More than 803,000 deaths across 21 Asian countries in 2015 were attributable to pollution from coal power, transport and the use of fossil fuels at home, the report states.
But there are "some glimmers of hope," he said, such as the fact that coal power peaked in 2013 and is now showing evidence of a decline.
Investment in coal also declined from 2013, Wilkinson said, but this "will take a couple of generations to realize."
Wilkinson urges governments to prioritize moving away from fossil fuels, as their harms to the environment and human health have long been known. But 71% of 2,971 cities in the WHO's air pollution database exceed the organization's annual exposure guideline for particulate matter.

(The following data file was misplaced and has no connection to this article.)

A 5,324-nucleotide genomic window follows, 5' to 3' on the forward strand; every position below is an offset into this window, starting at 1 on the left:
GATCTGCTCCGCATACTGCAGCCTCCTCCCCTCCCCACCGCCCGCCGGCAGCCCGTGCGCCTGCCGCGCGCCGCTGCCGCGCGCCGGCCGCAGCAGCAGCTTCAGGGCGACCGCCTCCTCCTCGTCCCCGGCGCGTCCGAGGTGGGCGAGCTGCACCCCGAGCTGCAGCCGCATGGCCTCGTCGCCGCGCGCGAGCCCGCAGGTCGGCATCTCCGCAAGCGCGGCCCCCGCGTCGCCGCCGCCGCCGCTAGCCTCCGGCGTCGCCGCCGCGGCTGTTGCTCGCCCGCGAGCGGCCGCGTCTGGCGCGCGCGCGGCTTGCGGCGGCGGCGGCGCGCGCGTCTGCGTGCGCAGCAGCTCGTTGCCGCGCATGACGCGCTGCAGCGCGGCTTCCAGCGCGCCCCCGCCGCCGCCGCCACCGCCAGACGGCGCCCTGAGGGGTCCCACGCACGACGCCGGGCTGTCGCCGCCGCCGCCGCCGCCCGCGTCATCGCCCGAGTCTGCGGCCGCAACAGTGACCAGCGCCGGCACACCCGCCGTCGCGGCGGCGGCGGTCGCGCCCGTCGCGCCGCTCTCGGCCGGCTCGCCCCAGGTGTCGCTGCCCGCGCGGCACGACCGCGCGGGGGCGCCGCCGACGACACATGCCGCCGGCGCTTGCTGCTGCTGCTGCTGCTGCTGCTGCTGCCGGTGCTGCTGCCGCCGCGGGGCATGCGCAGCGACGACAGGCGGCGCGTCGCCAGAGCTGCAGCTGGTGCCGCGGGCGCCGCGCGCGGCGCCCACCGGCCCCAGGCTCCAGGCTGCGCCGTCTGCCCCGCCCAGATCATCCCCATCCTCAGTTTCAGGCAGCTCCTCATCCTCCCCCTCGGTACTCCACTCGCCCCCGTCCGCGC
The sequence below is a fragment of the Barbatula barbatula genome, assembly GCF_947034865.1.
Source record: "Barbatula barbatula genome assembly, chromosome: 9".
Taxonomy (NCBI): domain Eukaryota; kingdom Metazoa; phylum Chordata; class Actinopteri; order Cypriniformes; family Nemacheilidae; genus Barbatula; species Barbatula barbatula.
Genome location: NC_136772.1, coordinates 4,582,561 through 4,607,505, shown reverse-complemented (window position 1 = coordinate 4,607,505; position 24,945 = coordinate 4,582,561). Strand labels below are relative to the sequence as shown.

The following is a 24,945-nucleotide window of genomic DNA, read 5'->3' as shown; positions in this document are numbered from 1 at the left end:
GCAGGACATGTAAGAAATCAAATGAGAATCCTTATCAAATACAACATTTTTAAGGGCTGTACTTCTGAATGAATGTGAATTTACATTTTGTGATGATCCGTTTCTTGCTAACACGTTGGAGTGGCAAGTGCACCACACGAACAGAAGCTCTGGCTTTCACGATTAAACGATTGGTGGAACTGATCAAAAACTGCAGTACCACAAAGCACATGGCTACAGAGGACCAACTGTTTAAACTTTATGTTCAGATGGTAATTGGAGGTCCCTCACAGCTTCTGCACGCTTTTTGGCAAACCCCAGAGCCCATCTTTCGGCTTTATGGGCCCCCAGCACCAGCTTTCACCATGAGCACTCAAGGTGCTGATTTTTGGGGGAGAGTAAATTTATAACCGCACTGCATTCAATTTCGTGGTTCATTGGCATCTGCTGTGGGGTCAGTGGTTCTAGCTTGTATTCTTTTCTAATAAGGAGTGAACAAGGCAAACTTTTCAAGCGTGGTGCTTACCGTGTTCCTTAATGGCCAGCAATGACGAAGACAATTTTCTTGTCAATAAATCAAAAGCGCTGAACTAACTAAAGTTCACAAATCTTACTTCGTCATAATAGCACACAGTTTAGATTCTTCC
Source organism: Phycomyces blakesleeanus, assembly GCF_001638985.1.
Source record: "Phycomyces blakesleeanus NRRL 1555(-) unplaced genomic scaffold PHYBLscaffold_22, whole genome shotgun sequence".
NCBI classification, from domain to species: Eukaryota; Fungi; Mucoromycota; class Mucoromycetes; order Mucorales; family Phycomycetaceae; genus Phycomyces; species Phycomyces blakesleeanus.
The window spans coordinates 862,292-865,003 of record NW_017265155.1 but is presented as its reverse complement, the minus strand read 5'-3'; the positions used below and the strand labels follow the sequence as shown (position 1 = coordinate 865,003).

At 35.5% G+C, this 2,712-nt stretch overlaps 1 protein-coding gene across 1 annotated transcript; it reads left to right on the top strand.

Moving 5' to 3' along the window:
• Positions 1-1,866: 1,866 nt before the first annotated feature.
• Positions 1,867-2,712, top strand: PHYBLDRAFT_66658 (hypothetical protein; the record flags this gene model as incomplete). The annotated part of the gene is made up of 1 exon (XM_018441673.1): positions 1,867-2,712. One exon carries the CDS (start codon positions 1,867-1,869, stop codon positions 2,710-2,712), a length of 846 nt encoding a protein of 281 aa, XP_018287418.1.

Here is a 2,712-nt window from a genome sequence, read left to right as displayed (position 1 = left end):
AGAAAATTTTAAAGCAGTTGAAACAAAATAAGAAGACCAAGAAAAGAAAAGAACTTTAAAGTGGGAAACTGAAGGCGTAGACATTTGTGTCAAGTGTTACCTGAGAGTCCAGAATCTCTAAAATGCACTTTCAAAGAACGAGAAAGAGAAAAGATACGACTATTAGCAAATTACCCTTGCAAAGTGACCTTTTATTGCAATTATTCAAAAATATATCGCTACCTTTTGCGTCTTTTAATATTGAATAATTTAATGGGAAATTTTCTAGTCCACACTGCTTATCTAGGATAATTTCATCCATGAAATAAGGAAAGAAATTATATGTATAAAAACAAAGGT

"Cases of dengue fever have doubled every decade since 1990," Montgomery said. More people are getting it due to climate change, he said, and "it's going to go up."
Dengue is a virus spread by mosquitoes and can result in fever, headaches and pain. Severe cases can bring a multitude of symptoms including bleeding, shock, organ failure -- and potentially death. There is no treatment or vaccine.
Changes in global temperatures, specifically higher temperatures, have increased the range of countries where the mosquitoes carrying the virus can thrive.
The WHO estimates that 390 million dengue infections occur globally each year. Deaths from dengue have increased worldwide, particularly in the Asia-Pacific, Latin America and Caribbean regions, the report states.
Heat waves: Increased risk of death, decreased labor